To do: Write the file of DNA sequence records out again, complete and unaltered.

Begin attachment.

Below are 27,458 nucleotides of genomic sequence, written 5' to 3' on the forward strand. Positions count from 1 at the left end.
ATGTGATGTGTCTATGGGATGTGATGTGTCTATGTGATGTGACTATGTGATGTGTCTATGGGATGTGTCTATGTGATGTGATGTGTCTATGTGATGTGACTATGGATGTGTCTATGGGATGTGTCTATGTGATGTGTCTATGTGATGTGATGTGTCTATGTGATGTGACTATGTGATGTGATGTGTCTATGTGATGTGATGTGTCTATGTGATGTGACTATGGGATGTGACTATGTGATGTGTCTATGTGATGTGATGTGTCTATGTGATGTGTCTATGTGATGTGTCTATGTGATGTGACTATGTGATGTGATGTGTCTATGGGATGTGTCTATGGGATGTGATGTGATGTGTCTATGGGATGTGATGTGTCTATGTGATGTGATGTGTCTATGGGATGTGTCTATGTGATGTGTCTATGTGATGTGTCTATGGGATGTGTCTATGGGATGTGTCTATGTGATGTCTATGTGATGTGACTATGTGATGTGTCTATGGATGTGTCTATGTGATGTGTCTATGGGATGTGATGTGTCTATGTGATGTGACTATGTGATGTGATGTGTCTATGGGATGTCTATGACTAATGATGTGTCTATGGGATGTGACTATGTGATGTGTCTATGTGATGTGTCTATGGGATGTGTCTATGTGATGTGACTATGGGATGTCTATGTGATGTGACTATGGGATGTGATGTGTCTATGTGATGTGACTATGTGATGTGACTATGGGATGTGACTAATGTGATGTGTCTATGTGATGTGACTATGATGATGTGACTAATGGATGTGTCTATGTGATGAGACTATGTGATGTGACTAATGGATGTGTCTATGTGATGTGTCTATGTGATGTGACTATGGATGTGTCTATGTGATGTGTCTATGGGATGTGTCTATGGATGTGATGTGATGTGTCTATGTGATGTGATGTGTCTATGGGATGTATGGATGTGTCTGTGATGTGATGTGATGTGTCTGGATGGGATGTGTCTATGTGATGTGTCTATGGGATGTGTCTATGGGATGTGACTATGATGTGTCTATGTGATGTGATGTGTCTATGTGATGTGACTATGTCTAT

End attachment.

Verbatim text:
Below are 27,458 nucleotides of genomic sequence, written 5' to 3' on the forward strand. Positions count from 1 at the left end.
ATGTGATGTGTCTATGGGATGTGATGTGTCTATGTGATGTGACTATGTGATGTGTCTATGGGATGTGTCTATGTGATGTGATGTGTCTATGTGATGTGACTATGGATGTGTCTATGGGATGTGTCTATGTGATGTGTCTATGTGATGTGATGTGTCTATGTGATGTGACTATGTGATGTGATGTGTCTATGTGATGTGATGTGTCTATGTGATGTGACTATGGGATGTGACTATGTGATGTGTCTATGTGATGTGATGTGTCTATGTGATGTGTCTATGTGATGTGTCTATGTGATGTGACTATGTGATGTGATGTGTCTATGGGATGTGTCTATGGGATGTGATGTGATGTGTCTATGGGATGTGATGTGTCTATGTGATGTGATGTGTCTATGGGATGTGTCTATGTGATGTGTCTATGTGATGTGTCTATGGGATGTGTCTATGGGATGTGTCTATGTGATGTCTATGTGATGTGACTATGTGATGTGTCTATGGATGTGTCTATGTGATGTGTCTATGGGATGTGATGTGTCTATGTGATGTGACTATGTGATGTGATGTGTCTATGGGATGTCTATGACTAATGATGTGTCTATGGGATGTGACTATGTGATGTGTCTATGTGATGTGTCTATGGGATGTGTCTATGTGATGTGACTATGGGATGTCTATGTGATGTGACTATGGGATGTGATGTGTCTATGTGATGTGACTATGTGATGTGACTATGGGATGTGACTAATGTGATGTGTCTATGTGATGTGACTATGATGATGTGACTAATGGATGTGTCTATGTGATGAGACTATGTGATGTGACTAATGGATGTGTCTATGTGATGTGTCTATGTGATGTGACTATGGATGTGTCTATGTGATGTGTCTATGGGATGTGTCTATGGATGTGATGTGATGTGTCTATGTGATGTGATGTGTCTATGGGATGTATGGATGTGTCTGTGATGTGATGTGATGTGTCTGGATGGGATGTGTCTATGTGATGTGTCTATGGGATGTGTCTATGGGATGTGACTATGATGTGTCTATGTGATGTGATGTGTCTATGTGATGTGACTATGTCTAT